It is sometimes pretty damn glamorous being on the arm of a veteran. For example, on our first Valentine’s Day together, James took me to Marcel’s, a French restaurant in downtown DC that always graces the Top Ten lists of dining in the area. He wore just a normal suit, along with his Air Force tie pin. We were seated and soon after engaged in googly-eyes at each other. A few minutes later the sommelier came to us and said “The couple at the table over there would like to buy you a bottle of wine to thank you for your service” and proceeded to deliver us a merlot that far surpassed the 2-buck Chuck I was used to. It was the coolest thing that had happened to me in a long time and I told every person I knew that story.
Other times, it is less glamorous. I dragged James to the National Mall to watch the fireworks on our first Fourth of July together—he had been out of the country for the past few Independence Days and I thought it was unacceptable for a veteran to not witness a celebration that was put on largely thanks to work like his. We spread our blanket out and laid back to look at the sky, and I clapped my hands and squealed as the explosions echoed off of the Washington Monument behind us. I turned to James to see how he was enjoying the show, and his eyes were squeezed shut. He was breathing heavily. He grabbed my hand and clutched it tightly.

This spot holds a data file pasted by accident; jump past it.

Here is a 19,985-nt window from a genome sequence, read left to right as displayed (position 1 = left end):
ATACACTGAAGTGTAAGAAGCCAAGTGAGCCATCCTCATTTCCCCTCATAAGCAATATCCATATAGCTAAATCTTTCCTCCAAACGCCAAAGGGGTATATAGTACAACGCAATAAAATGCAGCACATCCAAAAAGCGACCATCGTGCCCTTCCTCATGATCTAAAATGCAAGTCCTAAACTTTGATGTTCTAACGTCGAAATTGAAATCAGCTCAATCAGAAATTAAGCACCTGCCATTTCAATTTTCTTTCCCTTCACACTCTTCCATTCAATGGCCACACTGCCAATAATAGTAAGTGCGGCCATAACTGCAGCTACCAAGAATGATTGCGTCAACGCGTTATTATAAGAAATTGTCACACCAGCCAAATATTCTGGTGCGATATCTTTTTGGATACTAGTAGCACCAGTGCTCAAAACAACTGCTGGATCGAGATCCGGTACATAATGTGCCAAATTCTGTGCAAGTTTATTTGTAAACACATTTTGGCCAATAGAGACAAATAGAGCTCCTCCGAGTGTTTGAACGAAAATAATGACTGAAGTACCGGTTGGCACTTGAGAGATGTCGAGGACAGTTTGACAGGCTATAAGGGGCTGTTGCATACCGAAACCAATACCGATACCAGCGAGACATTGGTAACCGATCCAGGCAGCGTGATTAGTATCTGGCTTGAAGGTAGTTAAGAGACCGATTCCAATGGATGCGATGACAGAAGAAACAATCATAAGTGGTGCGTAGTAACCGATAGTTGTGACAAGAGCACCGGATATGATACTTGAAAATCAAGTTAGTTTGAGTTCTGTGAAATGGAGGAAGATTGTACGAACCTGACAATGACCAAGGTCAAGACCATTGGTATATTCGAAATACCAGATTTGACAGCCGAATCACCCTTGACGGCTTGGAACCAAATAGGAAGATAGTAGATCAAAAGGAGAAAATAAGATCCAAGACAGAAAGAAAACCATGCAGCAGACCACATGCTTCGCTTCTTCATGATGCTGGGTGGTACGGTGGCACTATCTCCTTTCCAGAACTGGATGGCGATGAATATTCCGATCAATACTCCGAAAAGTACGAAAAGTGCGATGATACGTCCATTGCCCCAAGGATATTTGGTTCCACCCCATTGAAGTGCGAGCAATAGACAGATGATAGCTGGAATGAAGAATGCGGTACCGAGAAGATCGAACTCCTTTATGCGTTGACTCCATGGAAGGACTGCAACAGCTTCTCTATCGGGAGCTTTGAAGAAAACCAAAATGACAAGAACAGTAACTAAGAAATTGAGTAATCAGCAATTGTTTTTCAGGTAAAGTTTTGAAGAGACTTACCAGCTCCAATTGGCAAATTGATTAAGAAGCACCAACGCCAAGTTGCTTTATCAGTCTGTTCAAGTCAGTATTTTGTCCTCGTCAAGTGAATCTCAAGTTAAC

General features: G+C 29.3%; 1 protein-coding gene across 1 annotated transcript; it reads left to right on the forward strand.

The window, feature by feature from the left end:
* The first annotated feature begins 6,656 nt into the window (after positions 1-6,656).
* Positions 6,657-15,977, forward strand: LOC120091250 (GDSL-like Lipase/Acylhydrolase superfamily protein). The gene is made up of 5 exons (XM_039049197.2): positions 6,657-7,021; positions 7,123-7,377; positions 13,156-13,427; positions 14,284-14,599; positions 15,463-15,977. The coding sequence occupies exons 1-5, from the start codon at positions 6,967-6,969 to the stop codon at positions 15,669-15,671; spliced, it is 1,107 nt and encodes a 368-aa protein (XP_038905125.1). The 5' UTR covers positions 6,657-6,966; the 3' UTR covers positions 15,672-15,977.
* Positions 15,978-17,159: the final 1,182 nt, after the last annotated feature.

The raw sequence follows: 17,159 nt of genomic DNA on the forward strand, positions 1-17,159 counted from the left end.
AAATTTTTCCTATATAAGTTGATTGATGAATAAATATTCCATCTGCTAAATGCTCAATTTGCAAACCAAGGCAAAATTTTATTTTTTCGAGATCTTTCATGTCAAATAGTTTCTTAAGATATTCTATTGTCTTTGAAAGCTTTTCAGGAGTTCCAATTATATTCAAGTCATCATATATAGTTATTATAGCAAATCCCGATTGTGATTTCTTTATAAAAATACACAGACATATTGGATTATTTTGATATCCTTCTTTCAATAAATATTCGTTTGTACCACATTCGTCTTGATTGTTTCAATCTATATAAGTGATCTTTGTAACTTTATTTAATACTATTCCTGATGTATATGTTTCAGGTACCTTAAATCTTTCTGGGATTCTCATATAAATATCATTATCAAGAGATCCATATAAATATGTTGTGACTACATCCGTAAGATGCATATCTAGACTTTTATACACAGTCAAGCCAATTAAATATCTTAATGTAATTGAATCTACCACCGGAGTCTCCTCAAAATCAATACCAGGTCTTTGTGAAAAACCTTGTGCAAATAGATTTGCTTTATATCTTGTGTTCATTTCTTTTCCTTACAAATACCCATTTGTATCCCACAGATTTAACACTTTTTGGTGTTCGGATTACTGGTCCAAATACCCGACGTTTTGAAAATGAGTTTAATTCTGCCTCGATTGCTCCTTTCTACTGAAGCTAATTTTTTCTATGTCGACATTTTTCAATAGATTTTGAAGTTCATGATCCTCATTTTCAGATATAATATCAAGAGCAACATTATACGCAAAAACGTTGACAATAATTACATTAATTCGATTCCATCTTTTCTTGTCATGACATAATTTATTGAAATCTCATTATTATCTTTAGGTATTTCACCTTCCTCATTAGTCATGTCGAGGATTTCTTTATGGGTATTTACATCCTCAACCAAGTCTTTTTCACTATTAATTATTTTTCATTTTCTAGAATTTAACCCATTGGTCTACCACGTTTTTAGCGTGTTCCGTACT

It never occurred to me that the fireworks would bother him. When we talked about it later, he explained “It feels like there should be adrenaline running through my body, but there isn’t. I guess it’s some subconscious reaction to getting blown up. I don’t know how to explain it really.” When I asked how I didn’t know that he felt that way earlier, he told me that he puts effort into not letting his experience bother him much, and that he avoids situations that cause him to “freak out.” When I asked if he had flashbacks or dreams, he said “I don’t remember my dreams. If I did I’d probably wake up screaming.”
There are plenty of mental health resources available for servicemen. The problem is getting them to use them.